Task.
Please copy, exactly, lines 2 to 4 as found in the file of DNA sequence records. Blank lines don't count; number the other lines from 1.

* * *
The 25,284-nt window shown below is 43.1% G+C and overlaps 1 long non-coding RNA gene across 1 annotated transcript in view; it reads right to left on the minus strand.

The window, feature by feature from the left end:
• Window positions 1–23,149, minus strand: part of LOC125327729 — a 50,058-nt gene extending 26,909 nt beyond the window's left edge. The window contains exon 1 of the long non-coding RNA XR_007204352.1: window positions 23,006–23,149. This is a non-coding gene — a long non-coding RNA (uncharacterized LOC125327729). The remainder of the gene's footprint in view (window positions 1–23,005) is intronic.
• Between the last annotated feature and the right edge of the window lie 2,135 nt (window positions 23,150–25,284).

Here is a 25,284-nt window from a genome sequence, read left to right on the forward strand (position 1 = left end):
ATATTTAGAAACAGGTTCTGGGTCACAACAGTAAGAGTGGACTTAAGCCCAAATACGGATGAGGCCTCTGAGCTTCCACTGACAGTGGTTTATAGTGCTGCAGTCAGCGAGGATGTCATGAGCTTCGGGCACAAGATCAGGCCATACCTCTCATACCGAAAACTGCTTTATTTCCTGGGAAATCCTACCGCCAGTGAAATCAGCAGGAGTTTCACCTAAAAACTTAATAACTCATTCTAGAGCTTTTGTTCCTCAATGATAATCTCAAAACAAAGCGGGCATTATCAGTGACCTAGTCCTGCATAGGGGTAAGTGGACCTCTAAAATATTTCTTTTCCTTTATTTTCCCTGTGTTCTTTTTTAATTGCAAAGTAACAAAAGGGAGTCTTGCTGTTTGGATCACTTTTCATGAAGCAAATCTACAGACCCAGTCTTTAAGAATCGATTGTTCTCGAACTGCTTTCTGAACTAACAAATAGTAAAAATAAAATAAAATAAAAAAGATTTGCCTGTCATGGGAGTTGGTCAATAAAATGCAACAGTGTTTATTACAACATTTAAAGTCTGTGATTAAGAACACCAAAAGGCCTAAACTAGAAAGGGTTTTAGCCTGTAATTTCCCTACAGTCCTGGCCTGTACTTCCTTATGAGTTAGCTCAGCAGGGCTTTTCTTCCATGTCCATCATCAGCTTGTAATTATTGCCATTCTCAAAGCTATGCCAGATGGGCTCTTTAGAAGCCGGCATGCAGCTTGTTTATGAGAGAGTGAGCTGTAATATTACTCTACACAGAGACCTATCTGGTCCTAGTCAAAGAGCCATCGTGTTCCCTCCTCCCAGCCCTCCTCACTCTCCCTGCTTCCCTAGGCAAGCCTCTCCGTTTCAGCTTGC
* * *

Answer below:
The window, feature by feature from the left end:
• Window positions 1–23,149, minus strand: part of LOC125327729 — a 50,058-nt gene extending 26,909 nt beyond the window's left edge. The window contains exon 1 of the long non-coding RNA XR_007204352.1: window positions 23,006–23,149. This is a non-coding gene — a long non-coding RNA (uncharacterized LOC125327729). The remainder of the gene's footprint in view (window positions 1–23,005) is intronic.
• Between the last annotated feature and the right edge of the window lie 2,135 nt (window positions 23,150–25,284).